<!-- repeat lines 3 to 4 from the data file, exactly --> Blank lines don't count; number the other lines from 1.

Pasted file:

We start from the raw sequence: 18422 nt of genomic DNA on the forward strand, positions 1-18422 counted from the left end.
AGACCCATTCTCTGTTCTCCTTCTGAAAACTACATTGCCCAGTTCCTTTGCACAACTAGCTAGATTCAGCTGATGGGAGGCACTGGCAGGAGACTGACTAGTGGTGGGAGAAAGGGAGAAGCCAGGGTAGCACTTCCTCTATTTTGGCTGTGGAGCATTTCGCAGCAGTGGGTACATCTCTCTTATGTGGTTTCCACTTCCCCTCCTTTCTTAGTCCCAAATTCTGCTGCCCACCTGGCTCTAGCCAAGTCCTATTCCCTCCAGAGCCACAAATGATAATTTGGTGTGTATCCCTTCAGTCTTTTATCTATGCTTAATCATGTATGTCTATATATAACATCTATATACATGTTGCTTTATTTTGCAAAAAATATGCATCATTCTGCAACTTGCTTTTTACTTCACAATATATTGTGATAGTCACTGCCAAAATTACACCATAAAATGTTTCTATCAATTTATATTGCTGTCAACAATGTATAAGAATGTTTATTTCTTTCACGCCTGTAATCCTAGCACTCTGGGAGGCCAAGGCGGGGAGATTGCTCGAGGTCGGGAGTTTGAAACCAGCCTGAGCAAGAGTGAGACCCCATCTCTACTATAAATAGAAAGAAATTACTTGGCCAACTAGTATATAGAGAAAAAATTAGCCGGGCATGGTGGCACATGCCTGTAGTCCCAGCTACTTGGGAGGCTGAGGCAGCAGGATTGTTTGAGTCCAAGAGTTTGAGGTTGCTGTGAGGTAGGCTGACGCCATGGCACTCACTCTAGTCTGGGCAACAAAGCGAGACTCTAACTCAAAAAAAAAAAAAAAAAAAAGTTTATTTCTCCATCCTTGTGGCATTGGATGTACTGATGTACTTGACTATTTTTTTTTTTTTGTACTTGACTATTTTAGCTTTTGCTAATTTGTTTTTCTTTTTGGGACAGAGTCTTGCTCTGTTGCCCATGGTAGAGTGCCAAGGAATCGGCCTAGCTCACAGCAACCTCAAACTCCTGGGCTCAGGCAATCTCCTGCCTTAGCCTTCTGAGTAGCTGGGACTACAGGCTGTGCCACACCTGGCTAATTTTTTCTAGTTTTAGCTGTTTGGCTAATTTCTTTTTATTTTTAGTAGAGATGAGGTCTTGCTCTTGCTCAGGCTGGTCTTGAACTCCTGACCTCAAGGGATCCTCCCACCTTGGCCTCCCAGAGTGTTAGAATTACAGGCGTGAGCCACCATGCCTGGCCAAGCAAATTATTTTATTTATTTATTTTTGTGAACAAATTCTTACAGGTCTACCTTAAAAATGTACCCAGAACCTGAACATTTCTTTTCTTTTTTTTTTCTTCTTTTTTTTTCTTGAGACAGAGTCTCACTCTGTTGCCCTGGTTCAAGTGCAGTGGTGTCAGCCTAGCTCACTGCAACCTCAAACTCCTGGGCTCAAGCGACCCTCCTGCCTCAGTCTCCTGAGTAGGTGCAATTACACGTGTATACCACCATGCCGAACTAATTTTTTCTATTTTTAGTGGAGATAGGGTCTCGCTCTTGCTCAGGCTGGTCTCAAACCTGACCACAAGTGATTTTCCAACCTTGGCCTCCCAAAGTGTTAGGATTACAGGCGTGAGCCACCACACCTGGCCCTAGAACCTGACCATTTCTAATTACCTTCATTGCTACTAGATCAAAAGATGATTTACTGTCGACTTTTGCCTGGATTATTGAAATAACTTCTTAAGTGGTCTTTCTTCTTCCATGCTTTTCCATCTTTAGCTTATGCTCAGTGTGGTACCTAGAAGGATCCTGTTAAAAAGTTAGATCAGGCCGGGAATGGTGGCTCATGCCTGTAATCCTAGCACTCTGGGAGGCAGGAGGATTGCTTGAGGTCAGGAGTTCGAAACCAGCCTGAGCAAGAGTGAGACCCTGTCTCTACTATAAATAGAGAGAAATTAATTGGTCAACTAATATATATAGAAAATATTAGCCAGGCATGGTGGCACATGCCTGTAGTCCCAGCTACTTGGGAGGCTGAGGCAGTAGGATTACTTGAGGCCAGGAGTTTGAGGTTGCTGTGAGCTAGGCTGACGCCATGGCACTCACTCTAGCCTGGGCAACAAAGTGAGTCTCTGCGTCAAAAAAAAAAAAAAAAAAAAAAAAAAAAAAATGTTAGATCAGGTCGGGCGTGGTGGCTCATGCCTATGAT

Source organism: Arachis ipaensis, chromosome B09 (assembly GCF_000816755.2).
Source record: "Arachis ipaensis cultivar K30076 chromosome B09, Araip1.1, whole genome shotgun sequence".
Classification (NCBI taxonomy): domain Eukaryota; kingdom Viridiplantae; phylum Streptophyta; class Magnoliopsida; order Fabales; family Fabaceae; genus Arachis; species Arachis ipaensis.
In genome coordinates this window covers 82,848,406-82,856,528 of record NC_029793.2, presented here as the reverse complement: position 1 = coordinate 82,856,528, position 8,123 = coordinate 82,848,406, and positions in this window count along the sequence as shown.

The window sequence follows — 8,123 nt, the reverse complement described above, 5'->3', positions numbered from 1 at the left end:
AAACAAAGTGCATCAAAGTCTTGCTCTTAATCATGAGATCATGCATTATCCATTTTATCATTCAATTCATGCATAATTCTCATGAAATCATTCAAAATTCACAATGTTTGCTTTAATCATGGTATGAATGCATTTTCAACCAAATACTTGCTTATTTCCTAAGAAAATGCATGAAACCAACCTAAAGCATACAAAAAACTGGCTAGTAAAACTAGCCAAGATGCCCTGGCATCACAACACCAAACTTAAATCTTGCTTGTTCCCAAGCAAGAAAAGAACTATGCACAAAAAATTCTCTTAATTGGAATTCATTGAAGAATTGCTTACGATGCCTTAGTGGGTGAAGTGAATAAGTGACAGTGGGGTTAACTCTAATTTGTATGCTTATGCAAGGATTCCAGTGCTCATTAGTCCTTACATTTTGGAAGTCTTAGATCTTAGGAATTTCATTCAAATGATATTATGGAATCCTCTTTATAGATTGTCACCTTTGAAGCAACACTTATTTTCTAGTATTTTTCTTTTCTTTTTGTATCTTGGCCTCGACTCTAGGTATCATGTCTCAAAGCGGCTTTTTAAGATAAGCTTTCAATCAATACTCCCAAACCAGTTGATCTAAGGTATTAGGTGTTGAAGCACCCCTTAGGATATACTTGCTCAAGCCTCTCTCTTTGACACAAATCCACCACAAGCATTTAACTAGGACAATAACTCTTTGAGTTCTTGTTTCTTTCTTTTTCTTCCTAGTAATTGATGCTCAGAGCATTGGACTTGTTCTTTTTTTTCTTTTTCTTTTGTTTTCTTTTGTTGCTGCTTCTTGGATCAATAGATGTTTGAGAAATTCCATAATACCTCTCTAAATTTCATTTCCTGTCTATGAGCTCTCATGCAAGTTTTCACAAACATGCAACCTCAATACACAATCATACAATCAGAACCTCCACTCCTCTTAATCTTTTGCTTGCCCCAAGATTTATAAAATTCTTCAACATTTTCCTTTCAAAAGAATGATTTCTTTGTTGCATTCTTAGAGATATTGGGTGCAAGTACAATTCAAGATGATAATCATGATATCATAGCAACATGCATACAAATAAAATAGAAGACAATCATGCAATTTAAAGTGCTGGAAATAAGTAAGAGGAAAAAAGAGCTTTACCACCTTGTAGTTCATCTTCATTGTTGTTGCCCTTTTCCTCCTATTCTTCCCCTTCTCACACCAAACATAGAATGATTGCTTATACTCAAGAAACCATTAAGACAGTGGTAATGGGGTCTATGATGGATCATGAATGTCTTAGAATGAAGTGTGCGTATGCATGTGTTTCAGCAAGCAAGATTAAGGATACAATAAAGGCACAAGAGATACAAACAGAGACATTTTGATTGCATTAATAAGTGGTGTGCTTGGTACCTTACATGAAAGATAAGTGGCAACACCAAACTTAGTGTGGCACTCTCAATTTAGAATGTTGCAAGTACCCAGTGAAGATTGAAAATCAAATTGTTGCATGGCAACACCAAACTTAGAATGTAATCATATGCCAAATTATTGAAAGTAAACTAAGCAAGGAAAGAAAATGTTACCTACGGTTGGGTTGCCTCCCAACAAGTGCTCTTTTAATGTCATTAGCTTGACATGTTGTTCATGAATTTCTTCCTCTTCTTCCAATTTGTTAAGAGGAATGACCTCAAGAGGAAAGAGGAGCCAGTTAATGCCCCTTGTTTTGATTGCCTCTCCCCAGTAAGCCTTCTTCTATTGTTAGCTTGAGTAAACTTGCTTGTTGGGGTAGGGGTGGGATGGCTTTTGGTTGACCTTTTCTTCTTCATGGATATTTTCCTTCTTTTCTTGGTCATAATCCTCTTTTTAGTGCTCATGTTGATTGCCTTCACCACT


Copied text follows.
Source organism: Arachis ipaensis, chromosome B09 (assembly GCF_000816755.2).
Source record: "Arachis ipaensis cultivar K30076 chromosome B09, Araip1.1, whole genome shotgun sequence".